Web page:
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Clinical Bottom Line
Water intake is a cost effective, non-invasive and low-risk intervention to reduce or prevent headache pain. Rationale: Chronic mild dehydration may trigger headache. Increased water intake could help. A small trial shows modest benefit; however, a larger methodologically sound randomized controlled trial is needed to confirm efficacy.
Critically Appraised Paper
Spigt, M., Weerkamp, N., Troost, J., van Schayck, C. P., & Knottnerus, J. A. (2012). ‘A randomized trial on the effects of regular water intake in patients with recurrent headaches.’ Family practice, 29(4), 370–5. Doi: 10.1093/fampra/cmr112
Patients from primary care registered as ‘headache’, ‘tension headache’ and/or ‘migraine’ for more than one year who suffer at least two episodes of moderately intense headache or more than four mildly intense episodes of headache per month with a daily fluid intake of less than 2.5 litres per day.
Patient/Problem = Headache > 1 year with 2 moderately intense or 4 mildly intense episodes per month
Intervention = 1.5 litres water per day + stress control and sleep hygiene
Comparison/Control = stress control and sleep hygiene
Outcome = Reduce or eliminate headache
Methodology = Therapy RCT
Table 1: Final Search Terms
TRIP Data Base: hits = 517 used filter Extended Primary research 4 found 1 paper applicable; 'Water intake '[MeSH Terms] AND 'Headache '[All Fields]'; Best match to PICO, (2012) RCT
Selection Criterion and Overall Results
102 headache patients in16 primary care clinics were randomized into control (n = 50) and intervention groups (n = 52) Inclusion criteria = two > episodes of moderately intense headache or five > mildly intense headaches per month and total fluid intake > 2.5 litres per day, Follow-up @ 3 months. 79% intervention and 66% of controls completed RCT. Drinking more water resulted in a statistically significant improvement of 4.5 (confidence interval: 1.3–7.8) points on Migraine-Specific Quality of Life (MSQOL). 47% in the intervention (water) group self-reported improvement (6 > on a 10-point scale) against 25% in controls. Drinking water did not reduce headache days.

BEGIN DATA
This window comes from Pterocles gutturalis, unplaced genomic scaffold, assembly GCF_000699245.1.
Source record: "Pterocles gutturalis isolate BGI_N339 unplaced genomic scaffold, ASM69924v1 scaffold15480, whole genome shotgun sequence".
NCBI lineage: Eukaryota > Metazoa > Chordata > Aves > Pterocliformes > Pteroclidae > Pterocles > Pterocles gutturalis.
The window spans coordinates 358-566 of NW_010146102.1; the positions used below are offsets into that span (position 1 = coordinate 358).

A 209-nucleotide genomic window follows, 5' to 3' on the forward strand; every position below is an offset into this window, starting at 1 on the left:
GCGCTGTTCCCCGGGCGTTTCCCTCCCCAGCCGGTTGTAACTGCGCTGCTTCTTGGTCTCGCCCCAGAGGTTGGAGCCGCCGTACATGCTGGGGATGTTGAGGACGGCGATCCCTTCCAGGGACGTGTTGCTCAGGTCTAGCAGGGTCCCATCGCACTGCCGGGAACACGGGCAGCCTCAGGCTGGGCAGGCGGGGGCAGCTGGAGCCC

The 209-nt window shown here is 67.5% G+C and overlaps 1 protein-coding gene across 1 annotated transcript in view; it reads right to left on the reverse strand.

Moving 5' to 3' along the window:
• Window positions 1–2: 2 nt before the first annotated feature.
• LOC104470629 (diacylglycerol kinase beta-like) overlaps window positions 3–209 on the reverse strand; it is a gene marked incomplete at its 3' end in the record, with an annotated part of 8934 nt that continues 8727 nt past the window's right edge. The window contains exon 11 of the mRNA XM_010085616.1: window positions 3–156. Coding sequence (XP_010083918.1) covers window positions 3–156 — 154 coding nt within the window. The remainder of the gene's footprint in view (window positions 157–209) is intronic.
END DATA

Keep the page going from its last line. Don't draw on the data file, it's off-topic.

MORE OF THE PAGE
The transparency from the author of this critically appraised paper enables others to use this study as a teaching tool and to learn from the shortcomings in the trial. The study was underpowered and contains methodological shortcomings. Participants were partially un-blinded during the trial increasing the risk for bias. Only the subjective measures are statistically significant and attrition was significant. The intervention is low risk and of negligible cost. A methodologically sound RCT is recommended to evaluate if the intervention has beneficial effects.
|Additional Information:||This is the peer reviewed version of the following article: Price, A. & Burls, A. (2015). Increased water intake to reduce headache: Learning from a critical appraisal. Journal of Evaluation in Clinical Practice, 21(6), pp. 1212-1218., which has been published in final form at http://dx.doi.org/10.1111/jep.12413. This article may be used for non-commercial purposes in accordance with Wiley Terms and Conditions for Self-Archiving.|
|Uncontrolled Keywords:||evidence-based medicine; person-centred medicine; public health; headache; public led online trials; critical appraisal training|
|Subjects:||R Medicine > RC Internal medicine
R Medicine > RC Internal medicine > RC0321 Neuroscience. Biological psychiatry. Neuropsychiatry
|Divisions:||School of Health Sciences|
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